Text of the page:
Internal Revenue Service officials aren't the only ones excited about taxpayer season — ID-theft criminals are, too, because it's one of their most lucrative windows of opportunity each year.
Tax filing season begins soon, and to help you protect yourself and your family, this week's column is focused on guidance and caution in filing taxes, selecting a preparation service and increasing your awareness of IRS-related scams to guard against identity theft.
Since 2008, the IRS has struggled to curb taxpayer identity theft and refund fraud, with more than 1.2 million tax-related identity theft incidents.
A September 2014 General Accounting Office report stated that the IRS paid $5.2 billion in refunds based on
fraudulent tax returns in 2013.
Also in 2013, nearly one-third of all ID-theft complaints pertained to taxes or wages.
Identity-theft criminals steal Social Security numbers and taxpayer-related information to file fraudulent tax returns and to steal refunds. When you, the real taxpayer, files, your refund will not be paid until the IRS resolves your individual case, potentially delaying your refund for up to a year or more.
First, ID-theft criminals know a large number of tax-filing documents from employers, financial institutions, financial-services firms, health-care providers and insurance companies often are sent via the U.S. Post Office and/or e-mail.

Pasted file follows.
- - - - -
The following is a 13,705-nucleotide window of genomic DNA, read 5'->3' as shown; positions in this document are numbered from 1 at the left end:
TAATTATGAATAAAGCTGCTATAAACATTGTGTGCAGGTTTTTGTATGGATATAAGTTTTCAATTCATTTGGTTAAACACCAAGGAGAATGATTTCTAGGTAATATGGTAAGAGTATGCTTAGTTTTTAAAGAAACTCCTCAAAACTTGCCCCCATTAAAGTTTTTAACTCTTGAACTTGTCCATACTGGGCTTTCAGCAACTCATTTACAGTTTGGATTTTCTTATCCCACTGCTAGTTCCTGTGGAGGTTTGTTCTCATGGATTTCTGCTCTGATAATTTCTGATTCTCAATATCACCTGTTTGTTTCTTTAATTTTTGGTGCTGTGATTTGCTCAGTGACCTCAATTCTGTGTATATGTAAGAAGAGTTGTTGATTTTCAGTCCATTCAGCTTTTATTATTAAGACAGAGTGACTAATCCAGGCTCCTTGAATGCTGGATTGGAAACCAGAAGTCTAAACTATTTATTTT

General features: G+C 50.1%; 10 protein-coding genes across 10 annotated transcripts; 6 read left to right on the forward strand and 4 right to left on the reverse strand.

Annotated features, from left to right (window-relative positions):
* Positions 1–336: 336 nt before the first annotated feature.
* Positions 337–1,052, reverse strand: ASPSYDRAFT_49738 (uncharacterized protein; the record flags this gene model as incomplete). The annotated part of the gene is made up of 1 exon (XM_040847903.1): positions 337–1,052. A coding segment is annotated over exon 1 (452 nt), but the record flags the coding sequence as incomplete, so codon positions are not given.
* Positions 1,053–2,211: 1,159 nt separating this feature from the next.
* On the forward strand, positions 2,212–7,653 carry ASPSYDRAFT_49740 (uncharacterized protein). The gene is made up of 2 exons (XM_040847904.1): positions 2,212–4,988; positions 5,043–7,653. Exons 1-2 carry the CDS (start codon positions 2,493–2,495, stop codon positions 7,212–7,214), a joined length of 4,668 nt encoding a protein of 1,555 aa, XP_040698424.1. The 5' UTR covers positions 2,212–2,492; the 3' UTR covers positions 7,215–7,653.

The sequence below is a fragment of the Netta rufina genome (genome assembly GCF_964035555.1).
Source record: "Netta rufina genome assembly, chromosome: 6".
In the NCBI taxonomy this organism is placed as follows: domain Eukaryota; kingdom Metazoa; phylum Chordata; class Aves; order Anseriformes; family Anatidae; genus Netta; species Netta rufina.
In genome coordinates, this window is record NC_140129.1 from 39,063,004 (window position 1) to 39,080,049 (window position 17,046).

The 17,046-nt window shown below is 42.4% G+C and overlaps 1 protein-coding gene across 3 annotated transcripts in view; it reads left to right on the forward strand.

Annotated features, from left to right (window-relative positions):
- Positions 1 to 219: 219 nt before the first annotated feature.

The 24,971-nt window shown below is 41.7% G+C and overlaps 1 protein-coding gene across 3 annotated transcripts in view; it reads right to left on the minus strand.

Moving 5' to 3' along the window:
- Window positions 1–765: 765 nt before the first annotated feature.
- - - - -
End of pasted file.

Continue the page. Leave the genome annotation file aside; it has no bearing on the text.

Thus identity-theft criminals will try to steal your personal information from the U.S. Post Office, your mailbox or by hacking into your personal and business e-mail accounts. Stay vigilant on how and when you receive your tax documents.
Second, research your tax preparer for any negative past history, as there have been numerous news stories of tax preparers being convicted of stealing tax refunds using stolen identities.
Think about it. We give our tax preparer our most personal information, including our Social Security number and those of our family members. Your preparer knows about your financial assets, your bank-account information, information about your kids and even your marital status – so be vigilant on who you trust to do your taxes.
If you believe you are an ID-theft victim or are at risk of becoming an ID theft victim, you can take the following action:
- Contact the IRS Identity Theft Division at 800-908-4490.
- Complete the IRS Identity Theft Affidavit, Form 14039.
- Report incidents at www.consumer.ftc.gov or at the FTC Identity Theft hotline at 877-438-4338.
- File a report with the local police.
- Contact the fraud departments of the three major credit bureaus.
Mark's most important: Make it harder for ID-theft criminals by filing your returns in a timely manner to help avoid a criminal filing on your behalf. Pay careful attention to and protecting all facets of your 2015 tax filings and make sure you can trust your tax preparation service.
This article was originally published on AZcentral.com and is reposted with the author's permission.